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Base Oil Report


There was a time when the big fashion houses such as Dior and Chanel prescribed the style of clothes that individuals aspired to wear, and many lower-priced labels copied the trends set by these high-fashion brands.

The whole paradigm has changed as more of the high-end fashion labels look for inspiration in street style, or fashion that emerges from streetwear, urban neighborhoods, the mainstream music scene and the internet.

In a similar way, base oil trends used to be largely determined by the goals and capabilities of large refiners, but smaller producers have recently gained attention and are starting to influence industry movements and pricing.

Base oil cuts that had come to be regarded as old-fashioned and had fallen slightly into disfavor are now regaining popularity, and are actually maintaining higher price levels than some of their more novel counterparts.

For example, production of API Group I cuts is slowly being phased out globally, and refiners are keen to invest in production of more high-performance base stocks such as Group III grades and synthetics-the haute couture pieces within the present-day collection of base oils.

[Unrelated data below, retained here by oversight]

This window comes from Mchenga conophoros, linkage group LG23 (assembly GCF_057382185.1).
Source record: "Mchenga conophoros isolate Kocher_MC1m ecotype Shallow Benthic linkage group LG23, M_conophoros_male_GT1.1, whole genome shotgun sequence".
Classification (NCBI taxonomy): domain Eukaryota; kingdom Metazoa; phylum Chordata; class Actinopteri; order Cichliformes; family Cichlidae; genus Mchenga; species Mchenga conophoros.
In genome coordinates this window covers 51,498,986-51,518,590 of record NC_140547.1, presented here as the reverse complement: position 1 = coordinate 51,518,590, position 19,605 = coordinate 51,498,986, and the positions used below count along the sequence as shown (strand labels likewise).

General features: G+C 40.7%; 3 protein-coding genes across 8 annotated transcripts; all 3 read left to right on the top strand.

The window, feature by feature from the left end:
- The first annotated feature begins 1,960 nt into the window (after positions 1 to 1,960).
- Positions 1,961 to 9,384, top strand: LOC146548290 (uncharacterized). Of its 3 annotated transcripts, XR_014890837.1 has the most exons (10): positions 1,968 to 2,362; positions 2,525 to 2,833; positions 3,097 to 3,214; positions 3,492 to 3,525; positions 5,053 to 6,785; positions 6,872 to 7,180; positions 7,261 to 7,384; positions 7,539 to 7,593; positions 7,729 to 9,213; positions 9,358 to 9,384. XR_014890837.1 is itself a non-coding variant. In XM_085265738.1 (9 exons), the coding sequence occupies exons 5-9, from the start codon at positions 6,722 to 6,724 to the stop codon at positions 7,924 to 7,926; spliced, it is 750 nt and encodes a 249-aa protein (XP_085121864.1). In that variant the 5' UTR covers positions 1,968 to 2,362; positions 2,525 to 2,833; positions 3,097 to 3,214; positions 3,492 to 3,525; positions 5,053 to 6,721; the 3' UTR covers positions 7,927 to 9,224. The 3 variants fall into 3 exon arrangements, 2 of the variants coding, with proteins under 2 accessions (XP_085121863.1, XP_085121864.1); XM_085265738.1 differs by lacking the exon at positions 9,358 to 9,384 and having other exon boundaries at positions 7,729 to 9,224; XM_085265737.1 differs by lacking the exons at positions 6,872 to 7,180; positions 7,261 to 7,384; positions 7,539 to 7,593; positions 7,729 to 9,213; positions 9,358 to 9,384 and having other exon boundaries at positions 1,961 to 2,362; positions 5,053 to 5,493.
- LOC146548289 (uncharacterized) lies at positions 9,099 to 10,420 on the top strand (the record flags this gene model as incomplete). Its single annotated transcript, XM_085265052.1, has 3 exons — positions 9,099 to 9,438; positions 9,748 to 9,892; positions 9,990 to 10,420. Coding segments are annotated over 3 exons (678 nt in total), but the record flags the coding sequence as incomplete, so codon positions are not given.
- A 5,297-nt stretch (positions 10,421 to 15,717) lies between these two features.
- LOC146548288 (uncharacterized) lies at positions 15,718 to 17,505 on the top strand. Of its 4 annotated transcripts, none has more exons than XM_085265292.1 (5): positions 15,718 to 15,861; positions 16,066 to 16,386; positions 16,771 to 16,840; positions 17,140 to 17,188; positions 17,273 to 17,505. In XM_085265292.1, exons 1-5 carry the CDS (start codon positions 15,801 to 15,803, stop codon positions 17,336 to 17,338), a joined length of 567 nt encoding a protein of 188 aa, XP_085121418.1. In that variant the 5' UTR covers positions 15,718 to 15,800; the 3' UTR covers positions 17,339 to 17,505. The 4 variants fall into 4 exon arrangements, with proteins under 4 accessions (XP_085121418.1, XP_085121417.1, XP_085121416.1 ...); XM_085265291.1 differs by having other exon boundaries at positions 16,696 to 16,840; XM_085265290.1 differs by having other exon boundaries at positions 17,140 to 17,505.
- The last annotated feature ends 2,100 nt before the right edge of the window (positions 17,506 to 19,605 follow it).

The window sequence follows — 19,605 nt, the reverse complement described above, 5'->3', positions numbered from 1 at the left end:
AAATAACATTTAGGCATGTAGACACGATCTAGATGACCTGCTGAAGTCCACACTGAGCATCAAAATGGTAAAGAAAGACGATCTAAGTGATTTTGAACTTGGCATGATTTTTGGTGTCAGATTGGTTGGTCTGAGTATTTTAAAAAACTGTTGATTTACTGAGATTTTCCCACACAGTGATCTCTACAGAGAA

In the Group I tier, conventional bright stock reigns supreme, not easily replaced by other oils, and its price has been hovering at lofty levels because of tight availability.

Just like high-fashion houses currently look at street style for inspiration, a number of producers involved in the manufacture of more refined base stocks are looking to produce cuts with similar characteristics to the humble bright stock.

For example, once ExxonMobil starts production at its expanded facilities in Singapore in 2023, it will introduce a Group II cut that may be used in bright stock applications.

SK Lubricants Americas recently announced bulk availability in the United States of SK120 BS, a high purity, low pour point Group II bright stock that is suited for automotive gear oils and many process oil applications.

Ergon also produces both naphthenic and alternate bright stock at its plant in Vicksburg, Mississippi.

While these cuts may not seem to have a significant impact on the overall supply picture, they provide evidence that the industry continues to pay attention to consumer trends and needs.

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